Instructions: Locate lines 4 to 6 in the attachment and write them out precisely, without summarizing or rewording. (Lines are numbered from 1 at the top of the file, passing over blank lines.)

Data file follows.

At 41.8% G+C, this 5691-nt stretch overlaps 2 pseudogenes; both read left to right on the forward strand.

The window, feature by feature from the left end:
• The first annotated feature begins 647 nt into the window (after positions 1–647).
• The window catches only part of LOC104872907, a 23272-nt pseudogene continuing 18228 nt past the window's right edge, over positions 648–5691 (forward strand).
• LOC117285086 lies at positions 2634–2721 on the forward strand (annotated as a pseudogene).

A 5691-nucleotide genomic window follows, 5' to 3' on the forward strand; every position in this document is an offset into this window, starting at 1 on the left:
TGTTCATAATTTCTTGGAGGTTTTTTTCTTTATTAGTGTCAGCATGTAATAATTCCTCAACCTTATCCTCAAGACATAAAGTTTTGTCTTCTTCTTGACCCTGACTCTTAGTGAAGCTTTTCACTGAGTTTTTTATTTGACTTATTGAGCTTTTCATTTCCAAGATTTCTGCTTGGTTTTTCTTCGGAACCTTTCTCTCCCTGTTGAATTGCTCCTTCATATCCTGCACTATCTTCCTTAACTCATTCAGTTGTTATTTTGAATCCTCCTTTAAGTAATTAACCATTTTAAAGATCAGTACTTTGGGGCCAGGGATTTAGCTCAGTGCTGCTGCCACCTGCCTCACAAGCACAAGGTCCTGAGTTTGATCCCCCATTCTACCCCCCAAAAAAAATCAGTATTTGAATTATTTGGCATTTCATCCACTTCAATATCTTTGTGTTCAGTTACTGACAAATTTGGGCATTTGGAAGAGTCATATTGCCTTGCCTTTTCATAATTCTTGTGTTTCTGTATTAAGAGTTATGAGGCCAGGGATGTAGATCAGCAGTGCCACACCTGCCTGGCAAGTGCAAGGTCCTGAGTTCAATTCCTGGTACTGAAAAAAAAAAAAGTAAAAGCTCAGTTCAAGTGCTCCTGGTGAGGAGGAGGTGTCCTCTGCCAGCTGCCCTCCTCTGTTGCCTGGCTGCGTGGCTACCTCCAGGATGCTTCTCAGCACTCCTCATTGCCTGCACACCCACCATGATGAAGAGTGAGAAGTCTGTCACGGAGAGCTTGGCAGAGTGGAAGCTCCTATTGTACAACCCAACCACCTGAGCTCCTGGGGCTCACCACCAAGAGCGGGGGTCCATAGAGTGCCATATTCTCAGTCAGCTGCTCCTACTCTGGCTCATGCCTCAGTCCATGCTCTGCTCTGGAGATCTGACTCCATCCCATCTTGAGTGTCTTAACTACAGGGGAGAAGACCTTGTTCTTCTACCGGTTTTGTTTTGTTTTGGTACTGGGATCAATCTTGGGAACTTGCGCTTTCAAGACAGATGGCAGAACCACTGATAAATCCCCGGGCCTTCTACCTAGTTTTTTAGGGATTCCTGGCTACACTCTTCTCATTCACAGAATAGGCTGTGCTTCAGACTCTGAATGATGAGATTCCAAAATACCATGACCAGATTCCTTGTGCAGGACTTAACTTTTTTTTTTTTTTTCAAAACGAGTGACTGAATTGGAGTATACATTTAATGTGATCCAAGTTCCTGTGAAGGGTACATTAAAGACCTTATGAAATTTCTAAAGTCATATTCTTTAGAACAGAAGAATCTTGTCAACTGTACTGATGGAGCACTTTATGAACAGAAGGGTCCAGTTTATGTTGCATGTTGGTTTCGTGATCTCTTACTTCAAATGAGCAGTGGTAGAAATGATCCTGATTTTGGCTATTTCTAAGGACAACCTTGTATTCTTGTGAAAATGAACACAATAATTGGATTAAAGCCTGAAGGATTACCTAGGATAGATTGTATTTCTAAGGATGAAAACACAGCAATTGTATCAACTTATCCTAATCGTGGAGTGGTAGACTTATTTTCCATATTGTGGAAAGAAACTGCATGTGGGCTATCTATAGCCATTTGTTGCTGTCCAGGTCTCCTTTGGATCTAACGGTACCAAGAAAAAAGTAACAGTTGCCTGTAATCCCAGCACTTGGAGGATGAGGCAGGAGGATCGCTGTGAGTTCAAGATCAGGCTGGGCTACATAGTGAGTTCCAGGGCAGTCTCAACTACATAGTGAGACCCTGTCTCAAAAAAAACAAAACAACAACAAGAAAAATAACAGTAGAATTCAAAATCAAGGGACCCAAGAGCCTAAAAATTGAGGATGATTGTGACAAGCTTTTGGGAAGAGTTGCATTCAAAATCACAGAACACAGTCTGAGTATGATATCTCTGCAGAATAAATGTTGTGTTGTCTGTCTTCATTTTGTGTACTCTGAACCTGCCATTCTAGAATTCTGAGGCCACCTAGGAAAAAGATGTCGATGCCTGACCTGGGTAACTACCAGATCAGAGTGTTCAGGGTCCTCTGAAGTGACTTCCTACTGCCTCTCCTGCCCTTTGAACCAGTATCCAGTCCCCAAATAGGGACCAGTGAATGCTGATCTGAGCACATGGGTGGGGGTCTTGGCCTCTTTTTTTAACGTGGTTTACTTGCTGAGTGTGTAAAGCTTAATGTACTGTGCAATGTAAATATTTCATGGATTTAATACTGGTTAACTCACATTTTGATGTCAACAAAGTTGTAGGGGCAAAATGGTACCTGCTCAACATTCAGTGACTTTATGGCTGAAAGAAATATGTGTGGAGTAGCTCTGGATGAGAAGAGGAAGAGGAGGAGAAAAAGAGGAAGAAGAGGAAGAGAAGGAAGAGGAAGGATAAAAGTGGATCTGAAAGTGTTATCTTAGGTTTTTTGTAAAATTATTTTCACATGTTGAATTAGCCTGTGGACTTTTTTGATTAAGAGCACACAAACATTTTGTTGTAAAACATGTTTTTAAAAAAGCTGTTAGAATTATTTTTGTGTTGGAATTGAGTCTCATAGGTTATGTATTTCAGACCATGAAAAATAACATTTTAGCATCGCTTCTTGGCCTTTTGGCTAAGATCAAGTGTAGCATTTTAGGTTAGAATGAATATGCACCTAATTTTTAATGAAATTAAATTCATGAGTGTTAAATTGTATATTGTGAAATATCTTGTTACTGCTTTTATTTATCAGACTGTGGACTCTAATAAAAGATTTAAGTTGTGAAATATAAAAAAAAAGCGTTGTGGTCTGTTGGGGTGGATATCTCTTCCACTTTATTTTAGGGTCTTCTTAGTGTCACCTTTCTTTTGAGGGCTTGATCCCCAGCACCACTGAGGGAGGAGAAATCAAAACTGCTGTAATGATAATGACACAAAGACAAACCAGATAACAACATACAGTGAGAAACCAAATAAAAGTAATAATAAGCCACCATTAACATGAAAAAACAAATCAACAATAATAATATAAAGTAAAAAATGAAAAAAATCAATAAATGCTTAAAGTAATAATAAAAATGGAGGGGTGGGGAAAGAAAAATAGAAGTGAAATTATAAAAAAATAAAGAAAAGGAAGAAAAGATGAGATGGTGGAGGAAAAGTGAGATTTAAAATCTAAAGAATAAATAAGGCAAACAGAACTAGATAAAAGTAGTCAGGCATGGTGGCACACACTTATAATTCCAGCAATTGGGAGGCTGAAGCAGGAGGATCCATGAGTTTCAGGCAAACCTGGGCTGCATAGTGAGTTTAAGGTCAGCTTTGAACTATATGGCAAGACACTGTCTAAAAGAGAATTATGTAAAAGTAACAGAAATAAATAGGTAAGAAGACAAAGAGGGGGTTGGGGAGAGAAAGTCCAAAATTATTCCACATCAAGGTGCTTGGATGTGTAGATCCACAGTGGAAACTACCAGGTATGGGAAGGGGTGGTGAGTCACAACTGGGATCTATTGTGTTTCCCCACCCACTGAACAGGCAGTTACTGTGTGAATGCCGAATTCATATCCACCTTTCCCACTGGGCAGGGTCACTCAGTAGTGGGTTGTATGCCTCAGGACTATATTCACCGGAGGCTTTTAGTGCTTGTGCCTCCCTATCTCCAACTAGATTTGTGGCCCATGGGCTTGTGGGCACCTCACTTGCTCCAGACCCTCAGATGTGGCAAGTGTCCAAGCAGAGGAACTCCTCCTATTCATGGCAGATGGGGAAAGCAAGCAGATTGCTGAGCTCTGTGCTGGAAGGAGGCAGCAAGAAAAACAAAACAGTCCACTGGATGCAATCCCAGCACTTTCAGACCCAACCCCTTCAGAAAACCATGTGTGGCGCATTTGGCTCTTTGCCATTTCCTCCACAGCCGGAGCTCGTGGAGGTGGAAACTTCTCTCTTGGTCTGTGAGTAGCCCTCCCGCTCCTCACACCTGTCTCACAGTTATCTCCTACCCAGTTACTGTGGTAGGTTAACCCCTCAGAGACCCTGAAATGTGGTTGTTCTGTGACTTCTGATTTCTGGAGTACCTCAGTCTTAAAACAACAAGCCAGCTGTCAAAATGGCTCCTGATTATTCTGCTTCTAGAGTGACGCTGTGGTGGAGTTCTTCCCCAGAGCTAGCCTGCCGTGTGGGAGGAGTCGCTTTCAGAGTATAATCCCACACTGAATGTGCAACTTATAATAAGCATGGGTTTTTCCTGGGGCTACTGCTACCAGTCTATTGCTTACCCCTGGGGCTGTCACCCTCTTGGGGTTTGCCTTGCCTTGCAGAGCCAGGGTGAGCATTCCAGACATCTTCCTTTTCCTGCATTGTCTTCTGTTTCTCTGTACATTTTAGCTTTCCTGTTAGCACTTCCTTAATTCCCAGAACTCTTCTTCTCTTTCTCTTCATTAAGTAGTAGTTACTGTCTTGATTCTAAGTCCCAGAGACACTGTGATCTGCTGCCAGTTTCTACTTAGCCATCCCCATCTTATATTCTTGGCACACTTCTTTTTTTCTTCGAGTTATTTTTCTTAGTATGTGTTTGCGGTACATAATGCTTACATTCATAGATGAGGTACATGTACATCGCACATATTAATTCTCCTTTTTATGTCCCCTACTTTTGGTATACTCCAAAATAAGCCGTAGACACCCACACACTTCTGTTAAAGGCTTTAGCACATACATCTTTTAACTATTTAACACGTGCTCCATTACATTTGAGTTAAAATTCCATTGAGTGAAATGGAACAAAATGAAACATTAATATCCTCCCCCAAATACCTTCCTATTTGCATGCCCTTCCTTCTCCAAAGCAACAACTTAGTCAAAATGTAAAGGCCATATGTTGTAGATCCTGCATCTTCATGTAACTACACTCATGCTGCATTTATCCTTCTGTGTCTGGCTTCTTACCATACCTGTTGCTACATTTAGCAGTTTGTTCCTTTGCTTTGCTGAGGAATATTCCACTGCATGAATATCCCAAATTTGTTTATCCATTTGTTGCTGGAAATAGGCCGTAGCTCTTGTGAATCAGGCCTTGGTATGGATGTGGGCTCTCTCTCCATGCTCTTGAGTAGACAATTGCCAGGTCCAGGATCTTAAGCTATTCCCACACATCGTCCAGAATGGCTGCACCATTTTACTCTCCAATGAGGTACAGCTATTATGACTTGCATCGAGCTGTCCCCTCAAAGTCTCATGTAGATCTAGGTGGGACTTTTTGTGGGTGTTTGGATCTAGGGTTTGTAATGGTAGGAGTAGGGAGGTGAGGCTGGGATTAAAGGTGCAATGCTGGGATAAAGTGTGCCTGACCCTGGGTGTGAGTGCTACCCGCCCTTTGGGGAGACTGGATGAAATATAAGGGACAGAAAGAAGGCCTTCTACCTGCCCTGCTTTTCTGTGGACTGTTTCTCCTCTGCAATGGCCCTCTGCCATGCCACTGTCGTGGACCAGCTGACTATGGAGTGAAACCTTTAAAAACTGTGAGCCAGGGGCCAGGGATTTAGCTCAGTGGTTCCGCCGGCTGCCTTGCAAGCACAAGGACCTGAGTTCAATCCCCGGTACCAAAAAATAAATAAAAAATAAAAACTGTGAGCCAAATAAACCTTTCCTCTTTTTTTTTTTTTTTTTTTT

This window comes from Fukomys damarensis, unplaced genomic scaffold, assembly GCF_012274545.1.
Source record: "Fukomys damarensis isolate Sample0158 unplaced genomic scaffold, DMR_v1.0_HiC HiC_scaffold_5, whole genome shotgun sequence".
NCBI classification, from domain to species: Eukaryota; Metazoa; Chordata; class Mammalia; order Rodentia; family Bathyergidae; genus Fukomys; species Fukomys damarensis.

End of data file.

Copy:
• The window catches only part of LOC104872907, a 23272-nt pseudogene continuing 18228 nt past the window's right edge, over positions 648–5691 (forward strand).
• LOC117285086 lies at positions 2634–2721 on the forward strand (annotated as a pseudogene).

A 5691-nucleotide genomic window follows, 5' to 3' on the forward strand; every position in this document is an offset into this window, starting at 1 on the left: